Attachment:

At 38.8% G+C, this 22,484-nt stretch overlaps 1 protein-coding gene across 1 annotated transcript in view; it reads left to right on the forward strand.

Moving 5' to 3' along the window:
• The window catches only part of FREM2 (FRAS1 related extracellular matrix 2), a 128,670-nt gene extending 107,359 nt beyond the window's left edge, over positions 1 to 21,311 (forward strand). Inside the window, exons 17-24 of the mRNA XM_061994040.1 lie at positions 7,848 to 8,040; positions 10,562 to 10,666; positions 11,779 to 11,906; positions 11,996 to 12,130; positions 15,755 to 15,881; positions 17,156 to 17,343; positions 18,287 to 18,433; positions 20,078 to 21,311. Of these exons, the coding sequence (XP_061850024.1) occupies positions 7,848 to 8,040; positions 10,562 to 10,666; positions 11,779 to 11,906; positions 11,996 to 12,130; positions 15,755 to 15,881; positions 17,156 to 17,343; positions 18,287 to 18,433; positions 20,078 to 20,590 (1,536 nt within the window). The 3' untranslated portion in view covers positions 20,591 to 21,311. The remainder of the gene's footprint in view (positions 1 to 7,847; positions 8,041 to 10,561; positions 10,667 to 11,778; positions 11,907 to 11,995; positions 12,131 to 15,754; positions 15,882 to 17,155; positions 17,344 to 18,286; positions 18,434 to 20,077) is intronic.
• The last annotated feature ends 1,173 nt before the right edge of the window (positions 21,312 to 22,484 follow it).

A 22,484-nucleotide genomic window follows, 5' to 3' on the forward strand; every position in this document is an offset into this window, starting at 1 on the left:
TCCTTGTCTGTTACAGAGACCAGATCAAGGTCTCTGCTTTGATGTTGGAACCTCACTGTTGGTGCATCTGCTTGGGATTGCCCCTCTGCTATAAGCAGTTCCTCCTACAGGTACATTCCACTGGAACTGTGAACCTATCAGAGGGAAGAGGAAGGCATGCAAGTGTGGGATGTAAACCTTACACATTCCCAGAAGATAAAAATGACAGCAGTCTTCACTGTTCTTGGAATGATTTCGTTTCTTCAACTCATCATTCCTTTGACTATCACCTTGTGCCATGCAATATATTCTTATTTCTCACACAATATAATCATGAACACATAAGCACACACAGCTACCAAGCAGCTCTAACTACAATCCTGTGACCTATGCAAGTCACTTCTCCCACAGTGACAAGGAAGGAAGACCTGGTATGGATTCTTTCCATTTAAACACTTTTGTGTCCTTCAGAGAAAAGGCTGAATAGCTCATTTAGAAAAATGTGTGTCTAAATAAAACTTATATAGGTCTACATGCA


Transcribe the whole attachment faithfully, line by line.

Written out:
At 38.8% G+C, this 22,484-nt stretch overlaps 1 protein-coding gene across 1 annotated transcript in view; it reads left to right on the forward strand.

Moving 5' to 3' along the window:
• The window catches only part of FREM2 (FRAS1 related extracellular matrix 2), a 128,670-nt gene extending 107,359 nt beyond the window's left edge, over positions 1 to 21,311 (forward strand). Inside the window, exons 17-24 of the mRNA XM_061994040.1 lie at positions 7,848 to 8,040; positions 10,562 to 10,666; positions 11,779 to 11,906; positions 11,996 to 12,130; positions 15,755 to 15,881; positions 17,156 to 17,343; positions 18,287 to 18,433; positions 20,078 to 21,311. Of these exons, the coding sequence (XP_061850024.1) occupies positions 7,848 to 8,040; positions 10,562 to 10,666; positions 11,779 to 11,906; positions 11,996 to 12,130; positions 15,755 to 15,881; positions 17,156 to 17,343; positions 18,287 to 18,433; positions 20,078 to 20,590 (1,536 nt within the window). The 3' untranslated portion in view covers positions 20,591 to 21,311. The remainder of the gene's footprint in view (positions 1 to 7,847; positions 8,041 to 10,561; positions 10,667 to 11,778; positions 11,907 to 11,995; positions 12,131 to 15,754; positions 15,882 to 17,155; positions 17,344 to 18,286; positions 18,434 to 20,077) is intronic.
• The last annotated feature ends 1,173 nt before the right edge of the window (positions 21,312 to 22,484 follow it).

A 22,484-nucleotide genomic window follows, 5' to 3' on the forward strand; every position in this document is an offset into this window, starting at 1 on the left:
TCCTTGTCTGTTACAGAGACCAGATCAAGGTCTCTGCTTTGATGTTGGAACCTCACTGTTGGTGCATCTGCTTGGGATTGCCCCTCTGCTATAAGCAGTTCCTCCTACAGGTACATTCCACTGGAACTGTGAACCTATCAGAGGGAAGAGGAAGGCATGCAAGTGTGGGATGTAAACCTTACACATTCCCAGAAGATAAAAATGACAGCAGTCTTCACTGTTCTTGGAATGATTTCGTTTCTTCAACTCATCATTCCTTTGACTATCACCTTGTGCCATGCAATATATTCTTATTTCTCACACAATATAATCATGAACACATAAGCACACACAGCTACCAAGCAGCTCTAACTACAATCCTGTGACCTATGCAAGTCACTTCTCCCACAGTGACAAGGAAGGAAGACCTGGTATGGATTCTTTCCATTTAAACACTTTTGTGTCCTTCAGAGAAAAGGCTGAATAGCTCATTTAGAAAAATGTGTGTCTAAATAAAACTTATATAGGTCTACATGCA